Obama delays deal on climate change

City A.M. Reporter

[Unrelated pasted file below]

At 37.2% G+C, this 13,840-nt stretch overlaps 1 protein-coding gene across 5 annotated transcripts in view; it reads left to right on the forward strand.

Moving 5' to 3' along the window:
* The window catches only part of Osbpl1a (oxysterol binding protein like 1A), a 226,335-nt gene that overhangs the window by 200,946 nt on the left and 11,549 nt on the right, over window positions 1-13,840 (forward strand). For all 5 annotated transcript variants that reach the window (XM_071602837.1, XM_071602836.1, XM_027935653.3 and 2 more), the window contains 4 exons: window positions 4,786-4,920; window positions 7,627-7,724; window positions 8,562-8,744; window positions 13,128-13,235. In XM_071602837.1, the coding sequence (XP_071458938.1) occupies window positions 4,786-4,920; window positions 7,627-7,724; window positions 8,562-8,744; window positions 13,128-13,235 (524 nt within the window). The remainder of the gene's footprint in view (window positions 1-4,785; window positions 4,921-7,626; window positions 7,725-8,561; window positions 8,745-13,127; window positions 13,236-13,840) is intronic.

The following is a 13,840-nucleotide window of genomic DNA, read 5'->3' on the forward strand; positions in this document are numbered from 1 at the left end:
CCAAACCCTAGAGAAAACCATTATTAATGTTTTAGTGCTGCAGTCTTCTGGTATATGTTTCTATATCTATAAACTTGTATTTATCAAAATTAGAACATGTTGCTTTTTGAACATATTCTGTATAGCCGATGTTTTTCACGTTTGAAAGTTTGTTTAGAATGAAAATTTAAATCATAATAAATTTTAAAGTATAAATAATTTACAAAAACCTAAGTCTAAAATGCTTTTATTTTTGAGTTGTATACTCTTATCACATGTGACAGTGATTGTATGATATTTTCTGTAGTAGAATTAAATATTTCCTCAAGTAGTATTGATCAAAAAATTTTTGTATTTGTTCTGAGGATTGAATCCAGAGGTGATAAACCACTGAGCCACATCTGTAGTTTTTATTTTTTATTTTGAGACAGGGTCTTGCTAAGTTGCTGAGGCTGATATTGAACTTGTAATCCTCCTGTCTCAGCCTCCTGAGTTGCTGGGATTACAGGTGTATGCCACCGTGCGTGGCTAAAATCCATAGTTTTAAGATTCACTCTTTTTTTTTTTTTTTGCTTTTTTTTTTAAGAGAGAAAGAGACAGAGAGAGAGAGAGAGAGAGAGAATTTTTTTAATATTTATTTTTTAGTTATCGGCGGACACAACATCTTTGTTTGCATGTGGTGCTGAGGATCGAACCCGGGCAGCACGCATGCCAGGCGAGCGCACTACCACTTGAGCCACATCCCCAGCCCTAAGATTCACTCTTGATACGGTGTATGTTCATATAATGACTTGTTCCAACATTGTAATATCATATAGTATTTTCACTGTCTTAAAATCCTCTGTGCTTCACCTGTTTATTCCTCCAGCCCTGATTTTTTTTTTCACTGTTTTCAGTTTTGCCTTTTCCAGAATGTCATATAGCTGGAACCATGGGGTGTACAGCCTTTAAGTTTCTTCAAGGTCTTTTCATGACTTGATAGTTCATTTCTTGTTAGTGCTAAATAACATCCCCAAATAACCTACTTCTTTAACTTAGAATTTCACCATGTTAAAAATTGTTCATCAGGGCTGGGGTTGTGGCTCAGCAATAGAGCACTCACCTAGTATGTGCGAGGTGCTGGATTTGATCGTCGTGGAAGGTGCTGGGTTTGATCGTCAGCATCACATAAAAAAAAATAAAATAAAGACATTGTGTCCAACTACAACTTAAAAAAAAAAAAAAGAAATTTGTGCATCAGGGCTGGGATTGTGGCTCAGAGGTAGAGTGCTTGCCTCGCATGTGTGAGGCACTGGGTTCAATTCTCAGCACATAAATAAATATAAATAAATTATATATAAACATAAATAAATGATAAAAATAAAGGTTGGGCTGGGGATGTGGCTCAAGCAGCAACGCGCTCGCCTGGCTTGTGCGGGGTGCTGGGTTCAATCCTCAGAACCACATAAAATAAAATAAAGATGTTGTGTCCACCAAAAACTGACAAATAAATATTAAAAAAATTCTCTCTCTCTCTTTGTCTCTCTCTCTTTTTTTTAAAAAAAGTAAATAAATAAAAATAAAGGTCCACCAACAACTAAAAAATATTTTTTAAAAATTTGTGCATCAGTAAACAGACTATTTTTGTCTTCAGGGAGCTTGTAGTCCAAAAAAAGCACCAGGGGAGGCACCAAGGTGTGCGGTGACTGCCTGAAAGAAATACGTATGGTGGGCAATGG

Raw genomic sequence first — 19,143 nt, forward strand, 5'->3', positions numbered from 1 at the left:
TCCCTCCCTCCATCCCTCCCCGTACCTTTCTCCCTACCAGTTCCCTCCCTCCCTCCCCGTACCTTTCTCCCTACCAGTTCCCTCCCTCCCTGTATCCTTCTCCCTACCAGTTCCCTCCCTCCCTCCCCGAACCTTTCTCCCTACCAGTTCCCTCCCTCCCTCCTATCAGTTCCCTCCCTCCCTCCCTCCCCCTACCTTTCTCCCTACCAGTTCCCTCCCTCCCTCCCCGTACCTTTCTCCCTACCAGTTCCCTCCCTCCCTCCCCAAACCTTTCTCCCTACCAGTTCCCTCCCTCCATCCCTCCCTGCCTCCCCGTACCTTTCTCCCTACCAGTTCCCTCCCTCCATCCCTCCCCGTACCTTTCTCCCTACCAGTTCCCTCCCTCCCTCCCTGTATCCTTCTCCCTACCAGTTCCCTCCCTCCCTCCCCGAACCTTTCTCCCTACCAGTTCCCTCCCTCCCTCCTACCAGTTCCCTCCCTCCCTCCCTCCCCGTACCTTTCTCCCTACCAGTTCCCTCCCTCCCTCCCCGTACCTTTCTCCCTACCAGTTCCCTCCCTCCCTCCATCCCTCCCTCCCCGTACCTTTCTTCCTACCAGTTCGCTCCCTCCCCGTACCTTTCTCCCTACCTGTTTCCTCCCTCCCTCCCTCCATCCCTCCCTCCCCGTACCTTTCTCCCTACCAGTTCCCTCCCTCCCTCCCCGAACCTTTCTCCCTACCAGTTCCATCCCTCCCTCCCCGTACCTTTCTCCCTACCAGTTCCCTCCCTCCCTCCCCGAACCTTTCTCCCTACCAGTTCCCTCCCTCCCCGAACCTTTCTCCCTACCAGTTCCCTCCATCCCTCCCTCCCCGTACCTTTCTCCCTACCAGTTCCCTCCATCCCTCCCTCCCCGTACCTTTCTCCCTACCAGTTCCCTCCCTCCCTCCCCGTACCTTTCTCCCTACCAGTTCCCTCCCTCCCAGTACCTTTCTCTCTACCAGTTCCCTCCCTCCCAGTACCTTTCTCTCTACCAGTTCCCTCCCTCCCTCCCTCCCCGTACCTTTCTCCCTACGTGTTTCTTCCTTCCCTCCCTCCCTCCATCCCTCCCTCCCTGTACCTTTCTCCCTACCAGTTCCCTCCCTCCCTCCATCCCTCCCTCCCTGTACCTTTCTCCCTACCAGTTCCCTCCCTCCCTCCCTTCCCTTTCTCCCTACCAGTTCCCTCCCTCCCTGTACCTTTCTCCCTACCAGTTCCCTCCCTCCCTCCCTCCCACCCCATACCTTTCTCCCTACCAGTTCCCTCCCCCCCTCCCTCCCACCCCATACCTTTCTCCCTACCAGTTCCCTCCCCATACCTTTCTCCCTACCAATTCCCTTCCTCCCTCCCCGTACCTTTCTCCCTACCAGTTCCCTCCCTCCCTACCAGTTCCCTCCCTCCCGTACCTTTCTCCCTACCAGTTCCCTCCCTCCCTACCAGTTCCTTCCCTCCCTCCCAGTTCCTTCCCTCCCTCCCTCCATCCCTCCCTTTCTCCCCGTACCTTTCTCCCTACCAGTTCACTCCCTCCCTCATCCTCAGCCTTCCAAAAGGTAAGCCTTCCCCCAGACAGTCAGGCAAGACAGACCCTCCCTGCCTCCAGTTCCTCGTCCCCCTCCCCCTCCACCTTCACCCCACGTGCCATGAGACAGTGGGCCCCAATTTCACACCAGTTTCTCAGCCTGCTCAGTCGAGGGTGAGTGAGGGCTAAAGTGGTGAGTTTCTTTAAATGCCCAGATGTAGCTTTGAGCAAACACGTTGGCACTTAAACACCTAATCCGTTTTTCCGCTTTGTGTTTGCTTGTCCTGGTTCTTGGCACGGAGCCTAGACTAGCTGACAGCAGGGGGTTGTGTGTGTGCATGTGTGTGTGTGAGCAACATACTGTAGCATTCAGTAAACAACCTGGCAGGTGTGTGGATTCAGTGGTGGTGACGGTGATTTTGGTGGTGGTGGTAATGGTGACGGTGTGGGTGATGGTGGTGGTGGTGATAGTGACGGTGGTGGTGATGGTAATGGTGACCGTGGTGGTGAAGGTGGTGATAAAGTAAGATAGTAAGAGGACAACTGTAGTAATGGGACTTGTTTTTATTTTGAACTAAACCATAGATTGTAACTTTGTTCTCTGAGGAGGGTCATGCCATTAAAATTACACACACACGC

US PRESIDENT Barack Obama has acknowledged that time has run out for securing a binding deal for tackling global warming at next month&rsquo;s Copenhagen summit.<br /><br />But he and other world leaders have rallied around plans to avert a failure at the climate summit that would delay legally binding agreements until 2010 or even later.<br /><br />&ldquo;We should not make the perfect the enemy of the good,&rdquo; Obama told delegates at the Asia Pacific Economic Cooperation in Singapore.<br /><br />&ldquo;Given the time factor and the situation of individual countries we must, in the coming weeks, focus on what is possible,&rdquo; Danish Prime Minister Lars Lokke Rasmussen said.<br /><br />&ldquo;The Copenhagen Agreement should finally mandate continued legal negotiations and set a deadline for their conclusion,&rdquo; said the Copenhagen talks host, who flew into Singapore overnight to lay out his proposal at the Asian summit.<br /><br />Rasmussen&rsquo;s two-step plan would pave the way for a political accord at the December 7-18 talks, followed by tortuous haggling over legally binding commitments on targets, finance and technology transfer on a slower track, though still with a deadline.<br /><br />In particular, it would give breathing space for the US Senate to pass carbon-capping legislation, allowing the Obama administration to bring a 2020 target and financing pledges to the table at a major UN climate meeting in Bonn in mid-2010.<br /><br />Analysts say it needs to pass through the Senate early next year to avoid becoming pushed aside in the run-up to mid-term elections.<br /><br />&ldquo;There was an assessment by the leaders that it was unrealistic to expect a full, internationally legally binding agreement to be negotiated between now and when Copenhagen starts in 22 days,&rdquo; said senior US negotiator Michael Froman told reporters after the meeting, which was attended by leaders of the United States, China, Japan, Russia, Mexico, Australia and Indonesia.<br />